BIRD GUIDING AROUND OSLO

Thursday, 19 April 2012

Maridalen shines!


Two patch ticks (one avian and one mammal) and my first ever national rarity on the patch ensured that today was another one of those good Maridalen days. When I first started this blog I considered calling it Maridalen Birder but chose not to in the end as I thought was too narrow. I am now birding more often than outside of Oslo but Maridalen remains my local patch and it is difficult to beat a good day here.
I will take the mammal tick first: a hare which was still mostly white. It was a large beast that I disturbed in a small copse and it should count itself lucky there are no Golden Eagles around here as it would stand out like a very sore thumb. Why it hasn’t managed to change to its summer colours is a mystery to me as the snow disappeared here a month ago and in a normal year there would not normally be any snow left by this time. Maybe it is a sick animal which would also explain why it is down in Maridalen (I would expect it to be further up in Nordmarka).
The avian patch tick and my first national rarity was a (the) 2k Mediterranean Gull. It was stood on the edge of the last remaining ice in Nesbukta along with a 100 or so other gulls and 8 Curlews and its colour ring (J4Y5) confirmed it to be the same bird that has been around Oslo for the last 4 months. Its plumage has not developed much since I last saw it but it had perhaps a little more black on the head. It will be great if it hangs around until next winter when it will develop a far smarter plumage. This picture is the best (heavily heavily cropped) that I managed due to the long range.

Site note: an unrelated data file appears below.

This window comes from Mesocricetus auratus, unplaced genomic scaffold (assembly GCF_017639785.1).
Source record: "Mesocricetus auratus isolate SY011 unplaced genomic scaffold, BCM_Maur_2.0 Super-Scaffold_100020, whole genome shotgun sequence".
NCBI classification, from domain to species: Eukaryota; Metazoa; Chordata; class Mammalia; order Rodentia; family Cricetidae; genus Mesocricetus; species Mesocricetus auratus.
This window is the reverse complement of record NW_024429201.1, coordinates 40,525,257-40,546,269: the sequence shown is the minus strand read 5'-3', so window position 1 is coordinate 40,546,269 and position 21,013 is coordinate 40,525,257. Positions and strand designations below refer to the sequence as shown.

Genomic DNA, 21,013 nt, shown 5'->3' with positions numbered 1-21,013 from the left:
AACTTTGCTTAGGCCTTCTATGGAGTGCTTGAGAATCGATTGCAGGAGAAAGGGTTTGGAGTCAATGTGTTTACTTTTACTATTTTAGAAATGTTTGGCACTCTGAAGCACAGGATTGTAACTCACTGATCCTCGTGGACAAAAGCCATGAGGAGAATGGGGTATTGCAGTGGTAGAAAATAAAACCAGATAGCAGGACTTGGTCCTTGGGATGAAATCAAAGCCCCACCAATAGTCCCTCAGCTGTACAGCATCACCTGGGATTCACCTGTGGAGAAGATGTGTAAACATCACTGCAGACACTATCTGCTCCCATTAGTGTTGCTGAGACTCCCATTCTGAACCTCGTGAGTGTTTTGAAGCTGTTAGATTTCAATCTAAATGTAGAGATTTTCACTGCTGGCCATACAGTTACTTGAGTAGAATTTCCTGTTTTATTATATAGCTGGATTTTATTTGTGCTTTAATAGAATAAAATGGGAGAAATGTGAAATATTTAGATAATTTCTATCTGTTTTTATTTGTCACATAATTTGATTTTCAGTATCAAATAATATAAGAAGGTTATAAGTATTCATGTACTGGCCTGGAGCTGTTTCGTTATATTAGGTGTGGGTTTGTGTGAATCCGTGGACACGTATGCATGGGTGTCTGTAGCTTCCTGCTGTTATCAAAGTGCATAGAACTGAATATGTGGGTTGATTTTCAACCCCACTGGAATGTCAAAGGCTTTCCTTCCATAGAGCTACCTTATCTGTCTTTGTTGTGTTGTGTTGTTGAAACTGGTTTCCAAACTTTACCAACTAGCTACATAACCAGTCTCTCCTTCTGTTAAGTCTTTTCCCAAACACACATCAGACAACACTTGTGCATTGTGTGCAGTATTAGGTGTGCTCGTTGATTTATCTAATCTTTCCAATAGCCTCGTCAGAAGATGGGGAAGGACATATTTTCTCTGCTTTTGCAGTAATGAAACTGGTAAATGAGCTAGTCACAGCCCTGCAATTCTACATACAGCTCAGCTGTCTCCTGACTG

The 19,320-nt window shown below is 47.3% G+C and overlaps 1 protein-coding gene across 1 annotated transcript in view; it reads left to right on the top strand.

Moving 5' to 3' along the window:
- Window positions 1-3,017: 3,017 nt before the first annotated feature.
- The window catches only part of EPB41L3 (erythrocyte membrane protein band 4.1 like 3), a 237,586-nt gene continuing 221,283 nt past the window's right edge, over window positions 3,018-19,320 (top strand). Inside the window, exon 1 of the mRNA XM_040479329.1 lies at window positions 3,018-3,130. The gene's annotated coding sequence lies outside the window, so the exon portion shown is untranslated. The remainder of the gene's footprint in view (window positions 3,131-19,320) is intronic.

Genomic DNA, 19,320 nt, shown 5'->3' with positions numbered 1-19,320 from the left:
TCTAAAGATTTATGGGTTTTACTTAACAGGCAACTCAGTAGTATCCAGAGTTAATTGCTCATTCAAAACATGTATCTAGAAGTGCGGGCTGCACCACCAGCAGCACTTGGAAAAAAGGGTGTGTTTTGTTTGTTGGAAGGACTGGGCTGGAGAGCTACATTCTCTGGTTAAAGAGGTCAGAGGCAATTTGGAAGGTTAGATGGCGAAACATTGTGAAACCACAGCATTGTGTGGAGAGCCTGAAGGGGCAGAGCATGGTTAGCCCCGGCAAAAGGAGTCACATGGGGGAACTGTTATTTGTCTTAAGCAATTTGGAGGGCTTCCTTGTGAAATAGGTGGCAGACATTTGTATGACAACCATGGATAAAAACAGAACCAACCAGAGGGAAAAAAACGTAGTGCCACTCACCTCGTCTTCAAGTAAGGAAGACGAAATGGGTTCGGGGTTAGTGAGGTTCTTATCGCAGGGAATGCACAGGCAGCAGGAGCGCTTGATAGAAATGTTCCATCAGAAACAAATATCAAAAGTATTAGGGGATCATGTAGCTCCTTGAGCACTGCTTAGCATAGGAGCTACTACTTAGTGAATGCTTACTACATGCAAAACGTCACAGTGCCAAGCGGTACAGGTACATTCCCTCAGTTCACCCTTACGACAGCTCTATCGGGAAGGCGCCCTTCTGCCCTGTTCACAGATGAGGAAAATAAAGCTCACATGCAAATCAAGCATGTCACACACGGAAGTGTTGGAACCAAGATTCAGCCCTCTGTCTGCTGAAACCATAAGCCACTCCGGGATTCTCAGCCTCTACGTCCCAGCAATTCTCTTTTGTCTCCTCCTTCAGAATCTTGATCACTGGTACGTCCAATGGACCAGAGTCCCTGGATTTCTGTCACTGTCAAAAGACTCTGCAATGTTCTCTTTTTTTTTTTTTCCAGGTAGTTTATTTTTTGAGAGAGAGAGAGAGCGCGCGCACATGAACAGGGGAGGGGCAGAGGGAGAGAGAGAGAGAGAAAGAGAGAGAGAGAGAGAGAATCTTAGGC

Oslo's long staying Med Gull

Yesterdays easterly winds have continued today and indeed are forecast to continue for a week or so. It was a bit warmer today and probably more attractive for raptors. I was only there in the morning and afternoons are normally more productive for raptors but 4 migrating Sparrowhawks, 1 Kestrel, an Osprey and the local male Goshawk made for an OK haul. The best of the viz mig though was 8 Cranes. First through were a pair which were following hot on the heels of 14 Greylag Geese. Both the Cranes and the geese circled a lot over Maridalen as though they were considering whether to land but eventually continued north. A flock of 6 Cranes followed 30 minutes later and here 1 bird was calling a lot and kept circling on its own. For a while the other five waited and they too circled over my head for 5 minutes before heading north whilst the single bird kept circling and eventually drifted south still calling.
6 of in total 8 Cranes

On the water were over 50 Teal, 4 Wigeon, 3 Tufted Duck, 5 Goosander, 20 Goldeneye, 6 Mallard, a pair of Red-throated Divers, 5 Black-throated Divers, 3 Canada Geese and a lone Whooper Swan. The Whooper Swan flew off calling towards Dausjøen where I assume they are breeding again. It is interesting with the Red-throated Divers. In previous years I have seen flocks of migrating birds around 1 May but last year one or two birds were seen on and off during the summer and I found a pair with a well grown youngster on a nearby lake in the summer. They have clearly started breeding in Nordmarka and are using Maridalsvannet for feeding.
A number of Thrushes and Starlings feeding in stubble feeds included a couple of Mistle Thrushes and best of all a Ring Ouzel. A singing Chiffchaff was my only warbler (Blackcaps and Willow Warblers should start turning up soon) and 7 Twite were the most unusual finch.
I also had my first frogs and toad of the year with the toad nearly being no more as I just managed to avoid running it over.

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